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Flying Twenty Feature
Flying Light 12 Saloon -
The Flying 12 was announced at the 1935 Motor Show and was a radical restyle of the previous range. Unfortunately the car was not an instantaneous hit and it was not until the model was revised for 1937 that it became a sales success.
I'm was advised by Stan to email you, for some reason my mail don't get through to him or to Phil
at the Standard Club webmaster adres !!!
I'm emailing from Bloemfontein , South Africa , and must say, since I acquired my little Flying 8 Saloon
I've been obsessing about Standards and visiting The Standard Club hompage twice a day !!!
I bought the car little more than a year ago almost fully restored. Only problem was the engine was completely stuck....!
After taking it apart I found that the top cover had corroded between no. 2 & 3 cylinders with water
leaking on top of the pistons. With the car sitting in storage for a year or two, the rings along with the piston had
got stuck completely. I carefully took out each ring and cleaned it along with all the ring gaps. The top cover
was repaired at a cylinderhead specialist shop in town, unfortunately I had to reuse the rings & the old top gasket but will replace
it as soon as I join the club.
After allot of tender loving care she sparked to life early in January. We had some trouble
with starting, but with allot of persistence and huffing & puffing the "old granny" fired up.....!!!!
There's still allot to be done, body work is good although I spotted some rust on the bottom of the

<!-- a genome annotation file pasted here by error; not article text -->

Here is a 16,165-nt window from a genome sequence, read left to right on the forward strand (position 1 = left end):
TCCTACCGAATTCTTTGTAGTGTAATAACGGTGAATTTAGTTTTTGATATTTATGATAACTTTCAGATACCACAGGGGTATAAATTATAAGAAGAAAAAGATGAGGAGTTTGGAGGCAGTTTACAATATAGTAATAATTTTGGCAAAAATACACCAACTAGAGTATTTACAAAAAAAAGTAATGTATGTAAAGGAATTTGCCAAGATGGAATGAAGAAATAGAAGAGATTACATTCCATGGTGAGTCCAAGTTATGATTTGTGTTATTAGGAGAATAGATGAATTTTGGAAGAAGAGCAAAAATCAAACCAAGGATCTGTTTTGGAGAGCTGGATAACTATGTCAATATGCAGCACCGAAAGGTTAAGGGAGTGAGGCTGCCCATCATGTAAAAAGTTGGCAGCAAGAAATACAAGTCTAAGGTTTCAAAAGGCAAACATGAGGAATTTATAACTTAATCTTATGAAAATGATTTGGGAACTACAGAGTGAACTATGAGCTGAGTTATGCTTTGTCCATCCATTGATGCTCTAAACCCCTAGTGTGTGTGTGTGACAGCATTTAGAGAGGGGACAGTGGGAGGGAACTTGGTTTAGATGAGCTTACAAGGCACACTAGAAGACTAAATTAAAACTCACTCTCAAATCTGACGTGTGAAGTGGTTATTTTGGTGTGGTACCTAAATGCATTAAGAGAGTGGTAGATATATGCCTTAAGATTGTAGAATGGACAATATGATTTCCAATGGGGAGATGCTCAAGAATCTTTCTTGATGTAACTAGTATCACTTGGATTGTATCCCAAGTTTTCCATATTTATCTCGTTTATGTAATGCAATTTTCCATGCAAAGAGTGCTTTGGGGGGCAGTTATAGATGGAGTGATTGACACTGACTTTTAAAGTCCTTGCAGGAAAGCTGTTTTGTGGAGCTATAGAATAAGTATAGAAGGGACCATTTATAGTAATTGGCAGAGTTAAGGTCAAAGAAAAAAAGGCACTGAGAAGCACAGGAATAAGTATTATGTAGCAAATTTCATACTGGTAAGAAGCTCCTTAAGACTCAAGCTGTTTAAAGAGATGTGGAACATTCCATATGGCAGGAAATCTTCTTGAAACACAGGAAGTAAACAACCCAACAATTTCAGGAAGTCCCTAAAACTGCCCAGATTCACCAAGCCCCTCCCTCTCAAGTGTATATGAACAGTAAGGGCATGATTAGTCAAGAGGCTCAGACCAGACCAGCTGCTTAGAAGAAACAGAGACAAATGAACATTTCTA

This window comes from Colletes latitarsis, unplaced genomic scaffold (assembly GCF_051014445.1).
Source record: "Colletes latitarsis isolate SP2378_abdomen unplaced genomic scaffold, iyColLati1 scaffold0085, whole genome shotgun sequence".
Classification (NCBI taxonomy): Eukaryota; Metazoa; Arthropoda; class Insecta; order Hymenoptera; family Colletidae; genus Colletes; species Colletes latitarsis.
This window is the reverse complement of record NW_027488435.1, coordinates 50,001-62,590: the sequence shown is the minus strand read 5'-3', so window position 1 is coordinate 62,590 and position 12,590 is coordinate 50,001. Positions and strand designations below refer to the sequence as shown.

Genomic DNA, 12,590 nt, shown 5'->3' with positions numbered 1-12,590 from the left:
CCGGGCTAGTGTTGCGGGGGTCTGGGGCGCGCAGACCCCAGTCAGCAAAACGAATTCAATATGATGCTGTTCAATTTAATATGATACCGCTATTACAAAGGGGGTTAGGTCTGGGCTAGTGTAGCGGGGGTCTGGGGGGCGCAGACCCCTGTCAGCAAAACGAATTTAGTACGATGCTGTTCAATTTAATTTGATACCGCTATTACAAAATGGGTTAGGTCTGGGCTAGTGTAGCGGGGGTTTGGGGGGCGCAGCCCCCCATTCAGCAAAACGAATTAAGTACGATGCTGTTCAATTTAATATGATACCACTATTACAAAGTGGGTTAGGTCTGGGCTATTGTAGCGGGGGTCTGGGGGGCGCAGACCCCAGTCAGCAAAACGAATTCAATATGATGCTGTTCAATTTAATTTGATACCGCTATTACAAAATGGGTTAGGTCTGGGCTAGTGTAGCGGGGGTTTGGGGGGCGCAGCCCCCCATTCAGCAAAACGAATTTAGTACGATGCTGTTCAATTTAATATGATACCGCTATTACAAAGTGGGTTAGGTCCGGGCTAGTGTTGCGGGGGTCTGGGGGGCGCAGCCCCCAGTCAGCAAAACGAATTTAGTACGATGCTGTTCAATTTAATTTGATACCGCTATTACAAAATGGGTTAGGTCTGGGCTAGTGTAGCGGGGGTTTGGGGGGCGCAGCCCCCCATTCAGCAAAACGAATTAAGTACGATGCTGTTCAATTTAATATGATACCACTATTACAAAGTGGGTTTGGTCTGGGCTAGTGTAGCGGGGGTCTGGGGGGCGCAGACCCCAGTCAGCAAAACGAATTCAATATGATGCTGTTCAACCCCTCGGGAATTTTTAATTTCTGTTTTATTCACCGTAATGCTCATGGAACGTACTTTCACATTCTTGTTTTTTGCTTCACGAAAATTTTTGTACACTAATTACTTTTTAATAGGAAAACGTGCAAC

windscreen rubber, there's some finishing touches to be done on the interior, she has no brakes on the
back wheels, but apart from that there's no other major problems.
I would like to join The Standard Club but with the unfortunate state of world economics the South African Rand
is a bit weak against the British Pound, but be sure as soon as I take care of more pressing financial matters
I'm joining the club !
Attached are some photo's, please let me know what you guys think and what model it is as I'm not sure myself ?
Feel free to use these pic's as you see fit.
Thanks & regards.
Thys Jansen Van Vuuren
The Flying 12AL or Light 12 featured here was significantly different to the earlier model. It was shorter, narrower and lower and these caused a consequential loss of weight. This was also achieved by removing the chassis side members and replacing them with the sills, which became structural. As the 1608 cc engine was carried over there was a useful improvement in both performance and fuel consumption.
This particularly fine example is owned by John and Rachel Maxwell from Towcester in Northants, and is in regular, reliable use:
Here are some more photographs of it, you can click on any to see an enlargement
The distinctive sloping tail is evident in this shot
The car retains the pre-
The twin chromed hons are original equipment, the spotlights are period additions
Holkham Hall makes a highly suitable backdrop
Comprehensive instrumentation was a feature
Period accessories on the rear seat and parcel shelf
The 1606cc 4 cylinder sidevalve engine has an aluminium head
John bought the Flying 12 a number of years ago to complement the Flying 9 that he already had in his garage. The car had previously belonged to another Club member and had been restored externally some time ago. The interior is original. John has generally kept the car up and made minor cosmetic improvements to the paintwork.
The car and its owners have no fear of long distance work in this car, it is photographed here in Noth Norfolk at Holkham Hall, which was a stop on the popular East Anglian Roadrun.
If you have a Flying 12 in restoration, you might want to see this one, it will be at the Standard International Rally
Specification of the 1937 Flying 12AL
No of Cylinders
BHP at 1000rpm
4000rpm ( peak)
Oil Capacity Engine
Gearbox Ratios;1 -
Road speed at 4000 rpm
Your car can be preserved on the Internet, forever! I am always pleased to see stories of Standard restorations, including photos, some taken during the process if possible. Send them to firstname.lastname@example.org for publication on this site.